Sixty-six new entrepreneurs had a successful week recently.
The third-graders at West Middleton held a market from April 10-13 to raise money for a school in Africa. Among the items they sold were bookmarks, painted fans and jewelry. They raised a little more than $1,700.
All three third-grade teachers, Sammy Newburg, Diane Boles and Beth Marty, along with student teacher Nikki Clinger collaborated on the project.
“We didn’t know what to expect,’’ said Newburg, who did her student teaching at West Middleton and is in her third year there. “We thought we’d be lucky to end up with $100 or $200. We blew that out of the water on the first day.’’
To see photos from the project, please visit the district's Facebook page.
The project tied in nicely with the district’s new social studies curriculum, which included a unit on the economy, Newburg said. The students looked at different kinds of markets, products, producers, consumers and profit. They advertised by posting signs throughout the school and reading ads on the morning announcements. They also handled the cash registers.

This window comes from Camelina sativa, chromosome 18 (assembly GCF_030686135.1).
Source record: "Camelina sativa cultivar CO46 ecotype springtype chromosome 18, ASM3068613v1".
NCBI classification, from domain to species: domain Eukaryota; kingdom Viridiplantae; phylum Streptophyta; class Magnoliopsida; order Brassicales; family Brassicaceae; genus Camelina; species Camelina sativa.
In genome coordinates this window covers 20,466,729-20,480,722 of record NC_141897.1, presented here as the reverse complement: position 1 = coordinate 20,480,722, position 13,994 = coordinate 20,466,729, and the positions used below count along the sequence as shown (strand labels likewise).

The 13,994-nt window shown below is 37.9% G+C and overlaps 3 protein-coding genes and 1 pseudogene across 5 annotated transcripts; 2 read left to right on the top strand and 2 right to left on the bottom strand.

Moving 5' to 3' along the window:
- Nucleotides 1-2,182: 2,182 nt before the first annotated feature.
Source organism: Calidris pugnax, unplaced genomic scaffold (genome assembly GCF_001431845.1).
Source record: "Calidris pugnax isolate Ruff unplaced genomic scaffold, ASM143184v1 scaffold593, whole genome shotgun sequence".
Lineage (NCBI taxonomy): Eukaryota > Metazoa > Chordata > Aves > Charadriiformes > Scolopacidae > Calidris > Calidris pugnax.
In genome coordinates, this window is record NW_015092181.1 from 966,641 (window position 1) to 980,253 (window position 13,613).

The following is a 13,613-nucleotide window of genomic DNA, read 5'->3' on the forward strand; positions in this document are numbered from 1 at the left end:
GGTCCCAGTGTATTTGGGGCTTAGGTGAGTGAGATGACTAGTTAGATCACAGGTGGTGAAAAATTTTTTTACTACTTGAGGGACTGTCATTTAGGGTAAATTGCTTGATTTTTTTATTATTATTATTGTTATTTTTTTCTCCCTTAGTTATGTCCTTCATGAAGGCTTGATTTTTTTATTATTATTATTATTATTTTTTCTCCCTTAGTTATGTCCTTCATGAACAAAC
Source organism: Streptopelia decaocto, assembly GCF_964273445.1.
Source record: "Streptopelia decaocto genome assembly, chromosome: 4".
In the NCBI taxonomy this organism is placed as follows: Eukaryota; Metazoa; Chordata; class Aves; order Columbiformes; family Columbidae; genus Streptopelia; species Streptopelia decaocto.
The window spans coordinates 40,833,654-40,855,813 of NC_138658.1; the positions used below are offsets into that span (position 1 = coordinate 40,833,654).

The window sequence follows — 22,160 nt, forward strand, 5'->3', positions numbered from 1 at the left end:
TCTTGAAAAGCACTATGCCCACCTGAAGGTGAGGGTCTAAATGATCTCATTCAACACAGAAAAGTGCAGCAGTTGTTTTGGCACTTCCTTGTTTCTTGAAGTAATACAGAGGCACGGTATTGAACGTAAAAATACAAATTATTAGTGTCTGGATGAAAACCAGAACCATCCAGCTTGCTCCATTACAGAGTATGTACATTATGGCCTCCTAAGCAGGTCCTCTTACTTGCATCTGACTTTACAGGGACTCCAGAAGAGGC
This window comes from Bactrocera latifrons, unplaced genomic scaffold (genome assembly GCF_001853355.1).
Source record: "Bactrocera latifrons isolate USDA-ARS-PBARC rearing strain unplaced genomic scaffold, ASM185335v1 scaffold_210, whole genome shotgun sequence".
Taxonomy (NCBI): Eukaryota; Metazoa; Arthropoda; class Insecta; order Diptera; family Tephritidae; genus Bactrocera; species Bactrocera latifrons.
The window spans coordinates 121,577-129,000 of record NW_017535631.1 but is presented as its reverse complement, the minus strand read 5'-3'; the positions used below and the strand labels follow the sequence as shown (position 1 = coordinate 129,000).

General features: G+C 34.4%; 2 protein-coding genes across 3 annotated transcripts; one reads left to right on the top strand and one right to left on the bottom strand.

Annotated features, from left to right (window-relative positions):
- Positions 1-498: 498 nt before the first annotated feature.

Other classes signed up in advance or came in during free times.
“It’s been a very busy week,’’ Newburg said. “A pretty big portion of the school stopped in.’’
The third-graders didn’t just benefit in social studies. The market project also provided language arts and math lessons.
“We thought it would be important for our students to have a first-hand look at how an economy works,’’ Newburg said. “It’s been a great experience for everyone.”
The students made the products just before spring break. They also priced the products. Tables were stocked with items throughout the week, although by Friday afternoon many of the tables were bare.
“Now it’s everything must go,’’ Newburg said.
All of the profits will go to the School for Andy, a solar-powered school in Buyaya, Uganda. The school was built as a memorial to Andy Manley, who died in a Sun Prairie house explosion in 2010. Manley was in Newburg’s teaching cohort at the University of Wisconsin-Madison.
“It feels great to do something for him,’’ Newburg said.
Newburg also thinks there is real value in students from the West Middleton community reaching out to those in need.
“It’s good for our students to learn what it really means to help others,’’ she said.
Newburg, Boles and Marty hope to make the market project a tradition.